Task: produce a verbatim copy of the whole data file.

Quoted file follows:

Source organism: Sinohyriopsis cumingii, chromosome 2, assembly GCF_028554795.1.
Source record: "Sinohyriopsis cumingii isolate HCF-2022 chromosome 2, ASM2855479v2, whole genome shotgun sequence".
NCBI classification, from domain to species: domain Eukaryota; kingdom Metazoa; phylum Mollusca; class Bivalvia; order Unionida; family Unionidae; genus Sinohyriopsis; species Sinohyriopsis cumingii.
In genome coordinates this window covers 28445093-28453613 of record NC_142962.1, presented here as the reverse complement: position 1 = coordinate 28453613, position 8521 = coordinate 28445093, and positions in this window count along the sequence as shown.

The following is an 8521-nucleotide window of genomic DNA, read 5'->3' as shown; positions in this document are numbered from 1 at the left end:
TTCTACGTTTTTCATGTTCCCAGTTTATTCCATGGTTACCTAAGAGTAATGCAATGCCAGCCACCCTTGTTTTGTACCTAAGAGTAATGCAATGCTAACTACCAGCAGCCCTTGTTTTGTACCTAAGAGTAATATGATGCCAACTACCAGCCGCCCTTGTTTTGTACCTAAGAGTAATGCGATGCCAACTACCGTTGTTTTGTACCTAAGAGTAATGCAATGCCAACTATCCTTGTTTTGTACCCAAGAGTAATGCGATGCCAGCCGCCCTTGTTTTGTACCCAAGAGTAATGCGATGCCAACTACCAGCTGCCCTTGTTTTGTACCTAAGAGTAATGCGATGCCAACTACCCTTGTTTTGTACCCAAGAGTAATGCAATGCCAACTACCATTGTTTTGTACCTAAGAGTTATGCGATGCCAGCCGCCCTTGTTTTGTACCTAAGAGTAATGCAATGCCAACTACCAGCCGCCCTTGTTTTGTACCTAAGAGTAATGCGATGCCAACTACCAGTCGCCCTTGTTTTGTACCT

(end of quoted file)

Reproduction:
Source organism: Sinohyriopsis cumingii, chromosome 2, assembly GCF_028554795.1.
Source record: "Sinohyriopsis cumingii isolate HCF-2022 chromosome 2, ASM2855479v2, whole genome shotgun sequence".
NCBI classification, from domain to species: domain Eukaryota; kingdom Metazoa; phylum Mollusca; class Bivalvia; order Unionida; family Unionidae; genus Sinohyriopsis; species Sinohyriopsis cumingii.
In genome coordinates this window covers 28445093-28453613 of record NC_142962.1, presented here as the reverse complement: position 1 = coordinate 28453613, position 8521 = coordinate 28445093, and positions in this window count along the sequence as shown.

The following is an 8521-nucleotide window of genomic DNA, read 5'->3' as shown; positions in this document are numbered from 1 at the left end:
TTCTACGTTTTTCATGTTCCCAGTTTATTCCATGGTTACCTAAGAGTAATGCAATGCCAGCCACCCTTGTTTTGTACCTAAGAGTAATGCAATGCTAACTACCAGCAGCCCTTGTTTTGTACCTAAGAGTAATATGATGCCAACTACCAGCCGCCCTTGTTTTGTACCTAAGAGTAATGCGATGCCAACTACCGTTGTTTTGTACCTAAGAGTAATGCAATGCCAACTATCCTTGTTTTGTACCCAAGAGTAATGCGATGCCAGCCGCCCTTGTTTTGTACCCAAGAGTAATGCGATGCCAACTACCAGCTGCCCTTGTTTTGTACCTAAGAGTAATGCGATGCCAACTACCCTTGTTTTGTACCCAAGAGTAATGCAATGCCAACTACCATTGTTTTGTACCTAAGAGTTATGCGATGCCAGCCGCCCTTGTTTTGTACCTAAGAGTAATGCAATGCCAACTACCAGCCGCCCTTGTTTTGTACCTAAGAGTAATGCGATGCCAACTACCAGTCGCCCTTGTTTTGTACCT